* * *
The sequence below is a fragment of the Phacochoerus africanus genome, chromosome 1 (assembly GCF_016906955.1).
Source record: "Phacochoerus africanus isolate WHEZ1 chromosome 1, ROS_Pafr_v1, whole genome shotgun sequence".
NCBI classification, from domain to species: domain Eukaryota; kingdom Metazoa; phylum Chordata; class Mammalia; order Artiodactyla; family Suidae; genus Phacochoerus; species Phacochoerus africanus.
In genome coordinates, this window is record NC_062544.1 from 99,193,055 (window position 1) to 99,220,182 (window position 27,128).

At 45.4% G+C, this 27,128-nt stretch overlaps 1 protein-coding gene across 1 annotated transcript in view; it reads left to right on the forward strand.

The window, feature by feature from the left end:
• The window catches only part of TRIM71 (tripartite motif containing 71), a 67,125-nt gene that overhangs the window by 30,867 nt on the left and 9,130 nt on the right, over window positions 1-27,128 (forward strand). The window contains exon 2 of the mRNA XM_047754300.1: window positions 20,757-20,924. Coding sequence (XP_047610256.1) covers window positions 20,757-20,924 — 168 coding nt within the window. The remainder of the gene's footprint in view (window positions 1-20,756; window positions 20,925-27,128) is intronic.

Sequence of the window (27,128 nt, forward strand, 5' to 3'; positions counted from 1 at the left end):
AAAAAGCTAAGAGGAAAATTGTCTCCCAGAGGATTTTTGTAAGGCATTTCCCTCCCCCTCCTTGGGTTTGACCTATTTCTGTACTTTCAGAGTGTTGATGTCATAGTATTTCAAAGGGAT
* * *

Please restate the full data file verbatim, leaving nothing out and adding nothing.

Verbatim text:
The sequence below is a fragment of the Phacochoerus africanus genome, chromosome 1 (assembly GCF_016906955.1).
Source record: "Phacochoerus africanus isolate WHEZ1 chromosome 1, ROS_Pafr_v1, whole genome shotgun sequence".
NCBI classification, from domain to species: domain Eukaryota; kingdom Metazoa; phylum Chordata; class Mammalia; order Artiodactyla; family Suidae; genus Phacochoerus; species Phacochoerus africanus.
In genome coordinates, this window is record NC_062544.1 from 99,193,055 (window position 1) to 99,220,182 (window position 27,128).

At 45.4% G+C, this 27,128-nt stretch overlaps 1 protein-coding gene across 1 annotated transcript in view; it reads left to right on the forward strand.

The window, feature by feature from the left end:
• The window catches only part of TRIM71 (tripartite motif containing 71), a 67,125-nt gene that overhangs the window by 30,867 nt on the left and 9,130 nt on the right, over window positions 1-27,128 (forward strand). The window contains exon 2 of the mRNA XM_047754300.1: window positions 20,757-20,924. Coding sequence (XP_047610256.1) covers window positions 20,757-20,924 — 168 coding nt within the window. The remainder of the gene's footprint in view (window positions 1-20,756; window positions 20,925-27,128) is intronic.

Sequence of the window (27,128 nt, forward strand, 5' to 3'; positions counted from 1 at the left end):
AAAAAGCTAAGAGGAAAATTGTCTCCCAGAGGATTTTTGTAAGGCATTTCCCTCCCCCTCCTTGGGTTTGACCTATTTCTGTACTTTCAGAGTGTTGATGTCATAGTATTTCAAAGGGAT